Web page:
Accumulation of damaged proteins, as in amyloidosis, is common in virtually all of the disorders that are exacerbated by "stress" including obesity, diabetes, end stage kidney failure, dilative cardiomyopathy, neurodegenerative diseases, and so on. Accumulation of damaged proteins is harmful, but cells can tolerate quite large quantities and still remain viable, and there is some suggestion that such aggregation is actually protective. From my own experience (as a bachelor living alone), greater quantities of garbage can be tolerated if they are aggregated in a few places, rather than when distributed uniformly. I suggest that the "problem" is not so much increased production of these damaged proteins, but rather reduced removal. In "steady state", removal must equal production. If there is accumulation, then production exceeds removal. Presumably aggregate removal is regulated, and the "problem" of accumulation is either dysregulation, or precise regulation about a bad setpoint. The dysregulation hypothesis requires multiple cells and cell types to simultaneously develop the same dysregulation, an implausible coincidence. Since removal requires ATP, and some accumulation can be tolerated, I suggest that chronically low ATP will cause accumulation due to a bad setpoint. The "setpoint" is a function of energy status, and if there isn't enough ATP, clearing bad proteins gets put off until later. How much later? Until ATP is back up where it "should" be. What if that never happens? Then you are SOL (shit out of luck). Remember, physiological pathways can't "compensate" because it is precisely those pathways that are affected.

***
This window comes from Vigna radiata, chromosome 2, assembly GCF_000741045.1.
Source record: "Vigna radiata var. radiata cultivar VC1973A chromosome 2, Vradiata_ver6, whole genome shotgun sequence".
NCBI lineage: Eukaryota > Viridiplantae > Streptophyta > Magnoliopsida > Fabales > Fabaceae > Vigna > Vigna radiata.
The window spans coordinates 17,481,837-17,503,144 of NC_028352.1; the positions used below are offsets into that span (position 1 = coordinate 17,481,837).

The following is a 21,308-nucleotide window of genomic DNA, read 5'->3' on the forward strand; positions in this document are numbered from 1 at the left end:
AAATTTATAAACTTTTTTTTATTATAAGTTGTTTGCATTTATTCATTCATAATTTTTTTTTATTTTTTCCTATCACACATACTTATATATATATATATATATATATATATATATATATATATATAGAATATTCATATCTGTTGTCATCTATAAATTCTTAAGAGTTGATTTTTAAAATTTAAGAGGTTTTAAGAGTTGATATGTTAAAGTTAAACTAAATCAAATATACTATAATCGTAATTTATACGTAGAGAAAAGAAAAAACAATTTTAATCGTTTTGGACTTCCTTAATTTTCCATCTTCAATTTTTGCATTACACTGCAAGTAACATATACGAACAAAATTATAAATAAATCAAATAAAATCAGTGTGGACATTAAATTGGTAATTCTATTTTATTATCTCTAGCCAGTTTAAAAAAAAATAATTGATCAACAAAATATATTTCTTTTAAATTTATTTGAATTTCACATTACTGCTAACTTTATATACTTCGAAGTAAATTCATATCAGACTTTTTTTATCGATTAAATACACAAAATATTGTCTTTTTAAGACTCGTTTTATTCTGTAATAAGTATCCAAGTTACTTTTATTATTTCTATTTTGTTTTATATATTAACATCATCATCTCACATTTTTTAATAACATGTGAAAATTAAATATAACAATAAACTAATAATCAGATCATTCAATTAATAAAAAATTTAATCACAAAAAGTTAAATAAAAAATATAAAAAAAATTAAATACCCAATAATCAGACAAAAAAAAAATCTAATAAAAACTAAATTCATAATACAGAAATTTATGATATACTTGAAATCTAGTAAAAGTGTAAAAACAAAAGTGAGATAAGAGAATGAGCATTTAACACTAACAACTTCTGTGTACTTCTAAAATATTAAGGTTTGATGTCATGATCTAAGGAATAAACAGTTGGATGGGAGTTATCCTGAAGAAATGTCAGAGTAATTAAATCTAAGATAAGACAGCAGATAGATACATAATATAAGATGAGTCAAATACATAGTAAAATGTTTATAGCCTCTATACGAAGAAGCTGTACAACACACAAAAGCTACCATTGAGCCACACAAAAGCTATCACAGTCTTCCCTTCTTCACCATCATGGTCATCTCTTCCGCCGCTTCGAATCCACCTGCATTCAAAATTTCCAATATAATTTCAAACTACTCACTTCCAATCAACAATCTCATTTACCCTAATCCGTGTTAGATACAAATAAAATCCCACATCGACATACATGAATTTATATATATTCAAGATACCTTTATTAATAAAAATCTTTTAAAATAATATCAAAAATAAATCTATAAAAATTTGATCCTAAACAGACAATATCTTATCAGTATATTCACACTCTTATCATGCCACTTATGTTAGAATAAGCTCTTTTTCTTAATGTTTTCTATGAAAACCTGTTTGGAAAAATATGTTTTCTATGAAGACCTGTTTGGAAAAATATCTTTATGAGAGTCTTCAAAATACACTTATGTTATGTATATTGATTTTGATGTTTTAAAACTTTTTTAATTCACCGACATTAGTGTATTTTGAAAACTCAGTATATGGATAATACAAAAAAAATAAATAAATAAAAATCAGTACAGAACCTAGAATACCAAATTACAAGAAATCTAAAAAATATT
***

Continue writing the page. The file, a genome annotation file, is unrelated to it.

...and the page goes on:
Reduction in metabolic rate is well known in degenerative diseases, for example in Alzheimer's there is a very well documented reduction in brain metabolism that precedes pathology. For a very striking image of this look here. As well as a reduction in metabolic activity, there is a reduction in blood flow. Blood flow is regulated by the vasodilatation produced by NO, and the vascular changes observed in Alzheimer's are consistent with low NO.

What form does the reduction in metabolism observed take? Is it a failure of 1, 10, or 100 or more pathways (of the millions the cell regulates) each pathologically consuming a little less ATP? I would presume that if only a few pathways were involved, they would necessarily represent a large fraction of normal brain metabolism, and disruption of such presumably important pathways would likely have effects more prompt than slow degradation over years. If many pathways are involved, how can many pathways simultaneously "go bad" in diverse areas of the brain? On the other hand, if it is a "bad setpoint", that is if ATP is low because of low NO (discussed later), then the brain would "gracefully" consume less ATP via the extremely robust ATP consumption hierarchies by turning off the least important pathways first, the long term maintenance pathways. This could go on for years, and may even reverse itself at times as the cells go down the low NO death spiral.